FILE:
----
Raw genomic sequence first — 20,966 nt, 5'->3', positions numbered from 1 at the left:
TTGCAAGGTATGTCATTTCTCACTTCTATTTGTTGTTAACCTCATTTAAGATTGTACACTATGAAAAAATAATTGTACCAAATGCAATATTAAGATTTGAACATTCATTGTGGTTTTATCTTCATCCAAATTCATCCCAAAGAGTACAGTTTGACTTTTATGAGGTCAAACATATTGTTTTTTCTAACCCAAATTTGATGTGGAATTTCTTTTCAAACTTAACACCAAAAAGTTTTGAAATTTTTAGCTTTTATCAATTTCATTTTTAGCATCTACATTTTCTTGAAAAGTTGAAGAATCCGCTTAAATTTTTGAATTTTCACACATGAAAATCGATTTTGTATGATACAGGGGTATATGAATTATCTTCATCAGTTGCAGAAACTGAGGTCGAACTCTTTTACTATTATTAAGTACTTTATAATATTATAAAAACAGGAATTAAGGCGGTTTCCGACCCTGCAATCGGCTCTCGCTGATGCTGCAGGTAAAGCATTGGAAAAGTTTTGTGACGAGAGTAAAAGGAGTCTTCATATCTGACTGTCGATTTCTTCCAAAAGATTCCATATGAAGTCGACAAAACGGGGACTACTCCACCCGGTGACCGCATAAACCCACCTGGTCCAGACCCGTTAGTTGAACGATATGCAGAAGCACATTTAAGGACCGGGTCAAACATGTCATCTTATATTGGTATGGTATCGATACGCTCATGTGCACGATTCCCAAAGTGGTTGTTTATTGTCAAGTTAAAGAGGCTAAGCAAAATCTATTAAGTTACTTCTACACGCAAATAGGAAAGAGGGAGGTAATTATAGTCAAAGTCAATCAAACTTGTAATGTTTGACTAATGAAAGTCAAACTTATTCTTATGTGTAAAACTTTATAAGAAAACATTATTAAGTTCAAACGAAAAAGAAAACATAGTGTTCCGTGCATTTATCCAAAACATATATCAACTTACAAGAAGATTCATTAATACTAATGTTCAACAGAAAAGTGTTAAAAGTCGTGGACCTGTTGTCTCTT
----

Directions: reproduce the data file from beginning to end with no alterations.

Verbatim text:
Raw genomic sequence first — 20,966 nt, 5'->3', positions numbered from 1 at the left:
TTGCAAGGTATGTCATTTCTCACTTCTATTTGTTGTTAACCTCATTTAAGATTGTACACTATGAAAAAATAATTGTACCAAATGCAATATTAAGATTTGAACATTCATTGTGGTTTTATCTTCATCCAAATTCATCCCAAAGAGTACAGTTTGACTTTTATGAGGTCAAACATATTGTTTTTTCTAACCCAAATTTGATGTGGAATTTCTTTTCAAACTTAACACCAAAAAGTTTTGAAATTTTTAGCTTTTATCAATTTCATTTTTAGCATCTACATTTTCTTGAAAAGTTGAAGAATCCGCTTAAATTTTTGAATTTTCACACATGAAAATCGATTTTGTATGATACAGGGGTATATGAATTATCTTCATCAGTTGCAGAAACTGAGGTCGAACTCTTTTACTATTATTAAGTACTTTATAATATTATAAAAACAGGAATTAAGGCGGTTTCCGACCCTGCAATCGGCTCTCGCTGATGCTGCAGGTAAAGCATTGGAAAAGTTTTGTGACGAGAGTAAAAGGAGTCTTCATATCTGACTGTCGATTTCTTCCAAAAGATTCCATATGAAGTCGACAAAACGGGGACTACTCCACCCGGTGACCGCATAAACCCACCTGGTCCAGACCCGTTAGTTGAACGATATGCAGAAGCACATTTAAGGACCGGGTCAAACATGTCATCTTATATTGGTATGGTATCGATACGCTCATGTGCACGATTCCCAAAGTGGTTGTTTATTGTCAAGTTAAAGAGGCTAAGCAAAATCTATTAAGTTACTTCTACACGCAAATAGGAAAGAGGGAGGTAATTATAGTCAAAGTCAATCAAACTTGTAATGTTTGACTAATGAAAGTCAAACTTATTCTTATGTGTAAAACTTTATAAGAAAACATTATTAAGTTCAAACGAAAAAGAAAACATAGTGTTCCGTGCATTTATCCAAAACATATATCAACTTACAAGAAGATTCATTAATACTAATGTTCAACAGAAAAGTGTTAAAAGTCGTGGACCTGTTGTCTCTT